Amecet n'ainapakin (Shelter of Peace) is a ministry of Youth With A Mission (YWAM)in Soroti, Uganda. We are reaching out to HIV infected and affected children. We also are caring for new born babies, who lost their mother after the delivery. The third group of children we help, are children who need a safe place, they mostly come via the police. In this blog we want to share with you our stories, our pictures, our needs and blessings!

Monday, September 30, 2013

William has been operated today.

This morning at 9 am, Barbara and I were at the hospital with William.We had some problems with him during the weekend. He didn't drink much and we couldn't give him by IV, because the cannula didn't work anymore. Barbara had taken him to the clinic for a new cannula, but they couldn't find a vein. They tried twice for a hour, but didn't succeed. He was feed every 30 minutes 15 ml. That stayed in. When the doctor saw him, we expected him to book us for the operation the next day, but he said he wanted to operate him that same day, and not wait another day!
 So we were admitted in the the hospital, they found a vein on his head, so they gave him some fluids before they would operate. Here you see Barbara in the ward, at the background the doctors do their big ward round, it was quite interesting to observe!
After some time, we were told to take him to the building where the theatre is and when the doctors were ready, he was laid on the operation table. I found it scary, such a small boy and all those machines... 
 Barbara was allowed to be present and observe the operation, but she had to put on the operation gear...
While they were operating William, I went back to Amecet to bring Alice to the doctor and to check if every thing was okay in Amecet.
When I came back, they were just finished, 1,5 hour later. They brought him out, he was a bit cold, from laying on the operating table and he needed blood transfusion. The told us to take William to the children ward. There we got a small space and William got his blood transfusion and other medicines. We had contacted William's father again and he was there, together with Moses, the older brother of William. Moses is a teacher and he and his father will be with William during the nights. William is doing well, after the blood transfusion and the extra blankets, he was looking good. He was still sucking away at his dummy.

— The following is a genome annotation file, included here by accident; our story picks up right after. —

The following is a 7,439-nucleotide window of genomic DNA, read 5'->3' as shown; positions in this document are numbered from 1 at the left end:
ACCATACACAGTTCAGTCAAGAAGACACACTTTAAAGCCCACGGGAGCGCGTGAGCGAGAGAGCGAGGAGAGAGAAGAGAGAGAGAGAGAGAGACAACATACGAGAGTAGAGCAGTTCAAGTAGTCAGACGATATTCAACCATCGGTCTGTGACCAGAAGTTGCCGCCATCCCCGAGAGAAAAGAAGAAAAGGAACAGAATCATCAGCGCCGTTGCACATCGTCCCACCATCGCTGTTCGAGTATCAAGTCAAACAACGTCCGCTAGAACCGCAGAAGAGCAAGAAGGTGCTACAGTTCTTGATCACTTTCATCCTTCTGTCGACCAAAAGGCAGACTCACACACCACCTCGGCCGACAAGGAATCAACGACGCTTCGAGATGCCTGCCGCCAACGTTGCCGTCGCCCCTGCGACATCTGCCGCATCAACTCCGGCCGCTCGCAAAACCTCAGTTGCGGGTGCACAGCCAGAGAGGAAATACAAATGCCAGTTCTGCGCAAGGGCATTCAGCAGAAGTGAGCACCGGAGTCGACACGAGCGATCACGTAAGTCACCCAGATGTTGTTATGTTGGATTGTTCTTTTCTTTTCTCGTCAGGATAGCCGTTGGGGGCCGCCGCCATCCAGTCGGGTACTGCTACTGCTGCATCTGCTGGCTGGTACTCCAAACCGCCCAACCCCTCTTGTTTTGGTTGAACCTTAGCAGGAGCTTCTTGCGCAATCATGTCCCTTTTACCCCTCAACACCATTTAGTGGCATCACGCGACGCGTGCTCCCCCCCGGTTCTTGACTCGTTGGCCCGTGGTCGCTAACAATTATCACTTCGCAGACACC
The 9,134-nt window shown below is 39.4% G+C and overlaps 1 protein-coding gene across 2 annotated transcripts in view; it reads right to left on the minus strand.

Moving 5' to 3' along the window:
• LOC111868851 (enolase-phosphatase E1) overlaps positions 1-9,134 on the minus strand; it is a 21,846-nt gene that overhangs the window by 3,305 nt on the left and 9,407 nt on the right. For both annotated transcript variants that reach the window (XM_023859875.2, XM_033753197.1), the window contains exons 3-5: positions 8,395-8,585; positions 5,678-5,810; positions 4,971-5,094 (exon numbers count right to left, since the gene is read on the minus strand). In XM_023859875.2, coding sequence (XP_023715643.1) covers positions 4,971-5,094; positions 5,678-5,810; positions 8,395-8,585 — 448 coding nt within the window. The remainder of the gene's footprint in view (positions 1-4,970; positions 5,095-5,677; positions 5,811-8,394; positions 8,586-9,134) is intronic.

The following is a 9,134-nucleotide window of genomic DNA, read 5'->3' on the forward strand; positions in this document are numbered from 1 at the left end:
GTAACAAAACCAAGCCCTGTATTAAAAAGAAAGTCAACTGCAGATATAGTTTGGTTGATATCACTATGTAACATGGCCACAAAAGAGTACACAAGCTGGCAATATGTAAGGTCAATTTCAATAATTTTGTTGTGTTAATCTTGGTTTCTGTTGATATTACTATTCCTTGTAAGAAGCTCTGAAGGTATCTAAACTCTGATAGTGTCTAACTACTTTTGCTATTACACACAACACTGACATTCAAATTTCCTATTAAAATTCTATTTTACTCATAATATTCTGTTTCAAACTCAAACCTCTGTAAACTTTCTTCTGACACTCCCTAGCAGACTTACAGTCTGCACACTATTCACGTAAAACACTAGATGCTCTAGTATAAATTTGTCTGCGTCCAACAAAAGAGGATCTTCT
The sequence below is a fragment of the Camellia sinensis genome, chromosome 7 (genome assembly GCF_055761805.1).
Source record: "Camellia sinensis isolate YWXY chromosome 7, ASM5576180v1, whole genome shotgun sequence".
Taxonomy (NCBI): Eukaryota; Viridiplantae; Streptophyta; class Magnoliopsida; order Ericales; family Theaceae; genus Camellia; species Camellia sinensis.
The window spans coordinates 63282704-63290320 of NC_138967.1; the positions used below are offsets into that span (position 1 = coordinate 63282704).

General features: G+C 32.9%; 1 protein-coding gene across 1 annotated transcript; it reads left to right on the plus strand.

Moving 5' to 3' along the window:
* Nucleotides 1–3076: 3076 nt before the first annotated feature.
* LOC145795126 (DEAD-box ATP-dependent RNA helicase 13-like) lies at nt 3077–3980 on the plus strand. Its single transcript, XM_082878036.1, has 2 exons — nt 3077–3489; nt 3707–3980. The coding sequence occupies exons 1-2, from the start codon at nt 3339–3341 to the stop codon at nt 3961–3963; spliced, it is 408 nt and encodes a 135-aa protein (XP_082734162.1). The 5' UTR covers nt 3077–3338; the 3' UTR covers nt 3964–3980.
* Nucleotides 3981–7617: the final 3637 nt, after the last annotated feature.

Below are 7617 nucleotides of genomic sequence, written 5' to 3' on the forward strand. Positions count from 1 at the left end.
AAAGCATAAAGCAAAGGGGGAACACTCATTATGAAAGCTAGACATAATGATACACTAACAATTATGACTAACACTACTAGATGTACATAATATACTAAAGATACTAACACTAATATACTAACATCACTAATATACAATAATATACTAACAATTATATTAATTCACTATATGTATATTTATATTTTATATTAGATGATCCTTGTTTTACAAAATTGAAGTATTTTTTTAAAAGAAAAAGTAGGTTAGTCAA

We are very grateful that all went well, the doctor told us that he had made a bypass from the small intestines to the colon. There was a kind of tumor, which blocked the way. They couldn't take out the tumor, William's condition was too vulnerable, but for now this will help him. Tomorrow morning we will go and see him, we hope that he can be taken back to Amecet in a couple of days.

Saturday, September 28, 2013

Waiting and waiting..........

At 10 am yesterday morning, Barbara and I were at the hospital. We knocked at the door of the theatre, where they operate from. They told us to wait, the doctor wasn't there yet. We were first standing, holding William, we were hanging around the door where you see the wheelchairs standing. Then, some people brought a wooden bench, so we could sitg. I was happy about that, because we have waited for 3 hours. You see Barbara sitting with William. William was fair, he had been on IV fluids and no more oral drinks. He was just sucking his dummy and sleeping. The father and the older brother of William had arrived as wel. The father came Thursday for a visit and we could explain everything to him, we asked if he could organise a attendance to be with William after the operation in the hospital. We will be there a lot, but it seemed good to us that the family is involved. After 3 hours waiting, I was called to see the surgeon, he told me that it was impossible to operate, there was no water and no electricity in the hospital. They do have a generator, but the little fuel was kept for emergency's. We have to come back Monday morning and will be booked for Tuesday morning operation schedule. We were not happy!!!! I explained to the father and the brother that it was re-scheduled on Tuesdayand they left. back to the village..
We started to feed William again, 10 ml every 30 minutes. And we hope and pray it will go well until Tuesday.

Thursday, September 26, 2013

William needs an operation..

Yesterday, we got again quite concerned about William. I am in a YWAM leadership training, this week, but the training is held in our Amun house, so that is nearby. There are YWAM leaders from the whole of Uganda and South Sudan here in Sororti for this training. Barbara asked me to look to William's tummy, she felt that it was more swollen. I agreed with her and I advised her to take him to Dr. Engulu, next door clinic. When I came back after some time from the training to check, I heard that they were referred to do another scan on him. I called the doctor in the hospital who was supposed to be there that day and we could come directly. He first did an ultra sound on his tummy, but could not see much, a lot of gas, he then wanted us to make an X-ray.
I had to hold William at his shoulders, while they made the X-ray. As you can see on the picture, it was scary, but I didn't drop him!!!!
The Xray also didn't show what was wrong, so then the doctor wanted an X-ray with a white fluid in his large intestines.